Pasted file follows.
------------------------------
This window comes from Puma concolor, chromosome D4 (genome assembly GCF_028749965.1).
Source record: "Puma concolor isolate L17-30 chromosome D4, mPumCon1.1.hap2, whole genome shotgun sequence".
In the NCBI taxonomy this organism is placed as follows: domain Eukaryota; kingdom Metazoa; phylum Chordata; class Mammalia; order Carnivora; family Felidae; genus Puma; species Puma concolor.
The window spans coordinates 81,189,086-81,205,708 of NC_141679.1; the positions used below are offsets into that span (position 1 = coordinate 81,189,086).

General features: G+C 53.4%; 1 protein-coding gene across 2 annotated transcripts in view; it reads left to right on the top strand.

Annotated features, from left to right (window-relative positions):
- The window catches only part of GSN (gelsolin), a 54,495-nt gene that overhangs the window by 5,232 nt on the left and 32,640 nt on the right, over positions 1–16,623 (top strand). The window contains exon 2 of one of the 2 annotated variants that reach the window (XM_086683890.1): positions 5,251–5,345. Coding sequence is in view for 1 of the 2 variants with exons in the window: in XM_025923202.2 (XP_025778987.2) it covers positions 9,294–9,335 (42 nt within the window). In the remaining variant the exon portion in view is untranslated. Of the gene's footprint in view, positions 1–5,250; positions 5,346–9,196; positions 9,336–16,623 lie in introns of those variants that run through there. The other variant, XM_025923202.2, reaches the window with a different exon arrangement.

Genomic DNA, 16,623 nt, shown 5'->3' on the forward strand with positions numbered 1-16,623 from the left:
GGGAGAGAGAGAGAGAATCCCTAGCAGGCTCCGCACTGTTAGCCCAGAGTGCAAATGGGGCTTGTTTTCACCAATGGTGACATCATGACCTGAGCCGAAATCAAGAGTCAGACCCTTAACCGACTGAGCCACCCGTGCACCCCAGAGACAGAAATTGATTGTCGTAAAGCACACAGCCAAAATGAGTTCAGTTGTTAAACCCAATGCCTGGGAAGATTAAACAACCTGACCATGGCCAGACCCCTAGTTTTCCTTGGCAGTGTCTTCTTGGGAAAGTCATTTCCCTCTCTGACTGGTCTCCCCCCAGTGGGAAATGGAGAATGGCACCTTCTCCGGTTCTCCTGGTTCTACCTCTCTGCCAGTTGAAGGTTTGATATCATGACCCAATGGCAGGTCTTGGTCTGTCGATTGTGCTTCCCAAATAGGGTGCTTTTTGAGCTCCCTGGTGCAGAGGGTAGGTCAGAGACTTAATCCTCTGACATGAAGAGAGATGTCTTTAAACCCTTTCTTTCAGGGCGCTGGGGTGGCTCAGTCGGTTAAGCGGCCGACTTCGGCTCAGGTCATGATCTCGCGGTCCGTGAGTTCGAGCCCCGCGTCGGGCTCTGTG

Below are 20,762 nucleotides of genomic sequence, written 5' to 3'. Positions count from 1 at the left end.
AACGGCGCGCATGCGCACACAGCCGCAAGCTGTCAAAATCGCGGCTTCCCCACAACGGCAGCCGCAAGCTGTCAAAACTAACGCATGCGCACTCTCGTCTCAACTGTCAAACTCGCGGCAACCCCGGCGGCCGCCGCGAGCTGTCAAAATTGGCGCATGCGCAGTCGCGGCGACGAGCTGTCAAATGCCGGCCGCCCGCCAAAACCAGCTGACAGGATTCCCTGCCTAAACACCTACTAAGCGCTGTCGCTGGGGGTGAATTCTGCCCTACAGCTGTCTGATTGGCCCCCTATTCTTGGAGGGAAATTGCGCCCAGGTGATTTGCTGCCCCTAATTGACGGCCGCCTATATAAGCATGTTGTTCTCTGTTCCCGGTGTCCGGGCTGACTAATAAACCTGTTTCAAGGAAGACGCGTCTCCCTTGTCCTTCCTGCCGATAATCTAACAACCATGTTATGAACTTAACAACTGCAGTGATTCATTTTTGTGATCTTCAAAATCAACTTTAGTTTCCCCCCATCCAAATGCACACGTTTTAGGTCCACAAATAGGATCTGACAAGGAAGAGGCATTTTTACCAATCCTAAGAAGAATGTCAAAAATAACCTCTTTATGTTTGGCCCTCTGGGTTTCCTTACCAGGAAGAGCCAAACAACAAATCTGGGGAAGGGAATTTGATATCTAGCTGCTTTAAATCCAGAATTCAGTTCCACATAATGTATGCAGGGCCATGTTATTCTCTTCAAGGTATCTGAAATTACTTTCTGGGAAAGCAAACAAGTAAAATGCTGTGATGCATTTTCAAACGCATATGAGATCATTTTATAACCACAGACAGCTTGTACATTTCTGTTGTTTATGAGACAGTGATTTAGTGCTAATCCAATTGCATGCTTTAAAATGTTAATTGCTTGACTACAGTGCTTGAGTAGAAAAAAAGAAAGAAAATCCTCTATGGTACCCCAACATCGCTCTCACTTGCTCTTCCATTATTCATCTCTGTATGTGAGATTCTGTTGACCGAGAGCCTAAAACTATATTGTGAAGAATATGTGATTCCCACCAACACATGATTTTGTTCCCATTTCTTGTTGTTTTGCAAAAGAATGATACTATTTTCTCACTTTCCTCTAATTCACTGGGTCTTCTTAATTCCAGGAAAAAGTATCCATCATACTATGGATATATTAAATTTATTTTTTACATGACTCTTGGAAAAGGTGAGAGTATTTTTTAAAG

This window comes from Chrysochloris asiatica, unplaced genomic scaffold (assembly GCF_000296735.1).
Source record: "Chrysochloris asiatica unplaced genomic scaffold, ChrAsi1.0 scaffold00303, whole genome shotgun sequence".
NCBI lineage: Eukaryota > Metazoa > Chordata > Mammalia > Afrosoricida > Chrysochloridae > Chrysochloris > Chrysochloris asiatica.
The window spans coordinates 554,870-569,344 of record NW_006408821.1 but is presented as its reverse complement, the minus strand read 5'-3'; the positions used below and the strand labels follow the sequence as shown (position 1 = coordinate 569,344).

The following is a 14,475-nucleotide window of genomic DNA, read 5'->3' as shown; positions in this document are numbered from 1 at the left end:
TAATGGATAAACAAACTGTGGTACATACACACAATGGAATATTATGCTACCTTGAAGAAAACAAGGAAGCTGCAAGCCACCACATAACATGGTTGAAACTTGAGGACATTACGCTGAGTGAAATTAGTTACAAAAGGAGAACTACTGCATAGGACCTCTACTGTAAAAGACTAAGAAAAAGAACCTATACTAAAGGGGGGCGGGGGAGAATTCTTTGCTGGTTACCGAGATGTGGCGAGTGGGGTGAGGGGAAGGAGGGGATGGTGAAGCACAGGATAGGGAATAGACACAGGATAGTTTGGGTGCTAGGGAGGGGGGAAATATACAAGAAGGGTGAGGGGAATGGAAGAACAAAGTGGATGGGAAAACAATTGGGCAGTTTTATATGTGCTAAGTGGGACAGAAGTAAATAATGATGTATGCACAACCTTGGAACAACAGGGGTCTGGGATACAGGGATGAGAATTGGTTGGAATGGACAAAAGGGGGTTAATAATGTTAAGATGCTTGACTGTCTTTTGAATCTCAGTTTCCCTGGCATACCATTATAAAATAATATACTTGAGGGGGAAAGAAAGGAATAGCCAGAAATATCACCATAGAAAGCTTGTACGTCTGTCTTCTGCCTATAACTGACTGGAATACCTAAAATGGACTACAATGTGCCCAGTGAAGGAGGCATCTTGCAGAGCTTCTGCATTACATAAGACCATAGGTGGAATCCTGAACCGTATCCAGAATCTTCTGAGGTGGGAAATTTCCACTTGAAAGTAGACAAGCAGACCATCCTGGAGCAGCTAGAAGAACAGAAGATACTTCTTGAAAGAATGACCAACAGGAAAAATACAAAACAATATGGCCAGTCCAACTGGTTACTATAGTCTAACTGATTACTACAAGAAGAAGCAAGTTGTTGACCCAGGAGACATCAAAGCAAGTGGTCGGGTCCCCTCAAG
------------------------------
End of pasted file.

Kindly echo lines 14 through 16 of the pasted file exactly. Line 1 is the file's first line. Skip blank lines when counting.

NCBI lineage: Eukaryota > Metazoa > Chordata > Mammalia > Afrosoricida > Chrysochloridae > Chrysochloris > Chrysochloris asiatica.
The window spans coordinates 554,870-569,344 of record NW_006408821.1 but is presented as its reverse complement, the minus strand read 5'-3'; the positions used below and the strand labels follow the sequence as shown (position 1 = coordinate 569,344).

The following is a 14,475-nucleotide window of genomic DNA, read 5'->3' as shown; positions in this document are numbered from 1 at the left end: